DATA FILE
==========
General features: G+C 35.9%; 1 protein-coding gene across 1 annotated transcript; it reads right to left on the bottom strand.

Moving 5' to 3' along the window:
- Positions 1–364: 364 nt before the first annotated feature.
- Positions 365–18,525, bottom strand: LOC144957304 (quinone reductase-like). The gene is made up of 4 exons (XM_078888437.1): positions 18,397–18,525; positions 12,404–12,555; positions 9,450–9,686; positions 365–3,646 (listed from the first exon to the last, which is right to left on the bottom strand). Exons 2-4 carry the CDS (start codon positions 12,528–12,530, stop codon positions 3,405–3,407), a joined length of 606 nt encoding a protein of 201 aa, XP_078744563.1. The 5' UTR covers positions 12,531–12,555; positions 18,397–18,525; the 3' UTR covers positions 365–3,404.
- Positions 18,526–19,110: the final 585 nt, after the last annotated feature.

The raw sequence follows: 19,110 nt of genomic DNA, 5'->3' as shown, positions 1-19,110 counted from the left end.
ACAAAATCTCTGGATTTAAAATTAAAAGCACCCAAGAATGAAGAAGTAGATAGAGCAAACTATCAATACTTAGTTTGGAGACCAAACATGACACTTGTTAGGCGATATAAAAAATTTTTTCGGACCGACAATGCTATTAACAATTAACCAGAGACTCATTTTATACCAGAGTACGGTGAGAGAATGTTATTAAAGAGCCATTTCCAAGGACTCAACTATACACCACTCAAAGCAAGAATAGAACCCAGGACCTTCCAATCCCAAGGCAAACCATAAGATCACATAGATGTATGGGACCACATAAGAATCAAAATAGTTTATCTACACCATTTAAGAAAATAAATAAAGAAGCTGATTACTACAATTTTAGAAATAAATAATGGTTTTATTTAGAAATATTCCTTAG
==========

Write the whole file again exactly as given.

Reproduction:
General features: G+C 35.9%; 1 protein-coding gene across 1 annotated transcript; it reads right to left on the bottom strand.

Moving 5' to 3' along the window:
- Positions 1–364: 364 nt before the first annotated feature.
- Positions 365–18,525, bottom strand: LOC144957304 (quinone reductase-like). The gene is made up of 4 exons (XM_078888437.1): positions 18,397–18,525; positions 12,404–12,555; positions 9,450–9,686; positions 365–3,646 (listed from the first exon to the last, which is right to left on the bottom strand). Exons 2-4 carry the CDS (start codon positions 12,528–12,530, stop codon positions 3,405–3,407), a joined length of 606 nt encoding a protein of 201 aa, XP_078744563.1. The 5' UTR covers positions 12,531–12,555; positions 18,397–18,525; the 3' UTR covers positions 365–3,404.
- Positions 18,526–19,110: the final 585 nt, after the last annotated feature.

The raw sequence follows: 19,110 nt of genomic DNA, 5'->3' as shown, positions 1-19,110 counted from the left end.
ACAAAATCTCTGGATTTAAAATTAAAAGCACCCAAGAATGAAGAAGTAGATAGAGCAAACTATCAATACTTAGTTTGGAGACCAAACATGACACTTGTTAGGCGATATAAAAAATTTTTTCGGACCGACAATGCTATTAACAATTAACCAGAGACTCATTTTATACCAGAGTACGGTGAGAGAATGTTATTAAAGAGCCATTTCCAAGGACTCAACTATACACCACTCAAAGCAAGAATAGAACCCAGGACCTTCCAATCCCAAGGCAAACCATAAGATCACATAGATGTATGGGACCACATAAGAATCAAAATAGTTTATCTACACCATTTAAGAAAATAAATAAAGAAGCTGATTACTACAATTTTAGAAATAAATAATGGTTTTATTTAGAAATATTCCTTAG